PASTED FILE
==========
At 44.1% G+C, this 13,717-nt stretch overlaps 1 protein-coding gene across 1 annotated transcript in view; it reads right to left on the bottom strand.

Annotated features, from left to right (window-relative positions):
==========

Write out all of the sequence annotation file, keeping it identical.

At 44.1% G+C, this 13,717-nt stretch overlaps 1 protein-coding gene across 1 annotated transcript in view; it reads right to left on the bottom strand.

Annotated features, from left to right (window-relative positions):